The Ancient Roman City Of Ostia

The port city of Ostia, built at the mouth of the River Tiber, was home to between forty and sixty thousand residents during its peak. Attracting merchants, traders, farmers, patricians and builders, Rome’s central naval base proved significant in its overseas operations and enabled it to conduct widespread trade between its many provinces, notably during the Republican period.

Huge amounts of archaeological finds and beautiful architecture are free to see in the town of Ostia Antica, and have survived two thousand years beneath thick mud. Warehouses, insulae, docks, columns and a set of three glorious bathhouses – given to Ostia as an Imperial Gift – are the main attractions of the city.

The traditional date for the founding of Ostia is within the rule of Rome’s fourth king, Ancus Marcius, however there is evidence to support that Latin tribes had lived around Ostia hundreds of years before the beginning of Rome. Almost certainly they took advantage of the surrounding salt plains. The minerals extracted from these fields were excellent for preserving meats, which was convenient, considering the Romans shipped a lot of Italian produce for trade with foreign people.

In Rome’s brutal conflicts with the North-African city of Carthage (the Punic Wars), Ostia became crucial for the State to retain a grip on naval operations. This was the centre of fleet deployment in the Western seas, and many war ships were constructed at harbours and workshops on the coast. Rome also fortified Ostia with a military castle or “Castrum”, making it a garrison for legionaries.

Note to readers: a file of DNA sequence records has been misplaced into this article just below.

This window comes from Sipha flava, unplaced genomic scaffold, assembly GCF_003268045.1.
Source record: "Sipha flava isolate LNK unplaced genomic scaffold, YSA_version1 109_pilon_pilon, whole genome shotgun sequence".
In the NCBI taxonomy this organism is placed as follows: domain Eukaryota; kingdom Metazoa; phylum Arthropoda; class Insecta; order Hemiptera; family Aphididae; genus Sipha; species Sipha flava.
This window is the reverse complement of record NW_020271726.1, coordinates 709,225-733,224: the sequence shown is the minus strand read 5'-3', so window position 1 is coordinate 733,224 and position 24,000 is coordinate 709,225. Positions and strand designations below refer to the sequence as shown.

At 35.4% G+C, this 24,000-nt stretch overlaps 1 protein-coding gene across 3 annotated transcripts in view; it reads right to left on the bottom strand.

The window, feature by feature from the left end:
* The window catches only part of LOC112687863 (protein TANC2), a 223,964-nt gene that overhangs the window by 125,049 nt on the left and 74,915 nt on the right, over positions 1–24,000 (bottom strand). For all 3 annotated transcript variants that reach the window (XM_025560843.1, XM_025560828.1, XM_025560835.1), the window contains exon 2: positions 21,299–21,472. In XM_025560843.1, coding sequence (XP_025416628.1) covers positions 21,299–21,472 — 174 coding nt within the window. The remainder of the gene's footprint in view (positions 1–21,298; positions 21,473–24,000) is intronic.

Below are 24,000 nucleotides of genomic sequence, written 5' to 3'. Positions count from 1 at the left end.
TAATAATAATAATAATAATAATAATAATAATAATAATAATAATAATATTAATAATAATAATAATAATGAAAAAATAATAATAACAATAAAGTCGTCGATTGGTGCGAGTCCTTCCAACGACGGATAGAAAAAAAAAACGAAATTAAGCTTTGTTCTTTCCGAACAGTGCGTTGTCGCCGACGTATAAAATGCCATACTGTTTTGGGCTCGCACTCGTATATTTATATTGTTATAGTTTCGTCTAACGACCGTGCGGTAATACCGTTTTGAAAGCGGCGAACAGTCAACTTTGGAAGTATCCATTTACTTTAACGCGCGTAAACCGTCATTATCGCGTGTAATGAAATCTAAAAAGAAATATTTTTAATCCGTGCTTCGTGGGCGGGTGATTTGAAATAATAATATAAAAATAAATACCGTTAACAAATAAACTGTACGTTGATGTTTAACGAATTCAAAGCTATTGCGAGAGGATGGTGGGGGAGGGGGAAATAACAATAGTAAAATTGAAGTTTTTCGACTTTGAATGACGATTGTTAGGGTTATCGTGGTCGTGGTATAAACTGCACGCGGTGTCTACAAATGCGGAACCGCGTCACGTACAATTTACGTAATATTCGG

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During the Imperial Period, the port of Ostia was expanded considerably, with a new harbour being built for ease-of-access. As residential areas spilled out into surrounding countryside, the flats extended higher and higher, with many soaring up to five or six floors high. The huge and ambitious burst of growth in Ostia catalysed a increase in trade, particularly with the Egypt and the Middle East. The Romans were now able to source Italy with even cheaper grain, causing food prices to drop for the poor. This also caused mass unemployment for farmers, who found that they were outdone by the horrendously low prices of grains and cereals coming in from the Eastern provinces.

Ostia was linked to the Capital – Rome – by the Via Ostiense. Many rich men case down this road to settle in the harbour city, commissioning the construction of large villas.

In the fifth century – the period generally recognised as the major decline of Rome – Ostia was attacked by barbarians as Italy fell victim to enemy incursions and migrations. In 455 AD, it was sacked by the Vandals. Moreover, pirates and barbarian thieves had started patrolling the seas, attacking ships that were importing foreign produce. This cut off the grain trade, causing considerable damage to Rome’s economy. Many people left Ostia (and Rome) as the Empire declined. Ostia was flooded with muddy waters and sunk beneath soil, until recently, when the remains were excavated.

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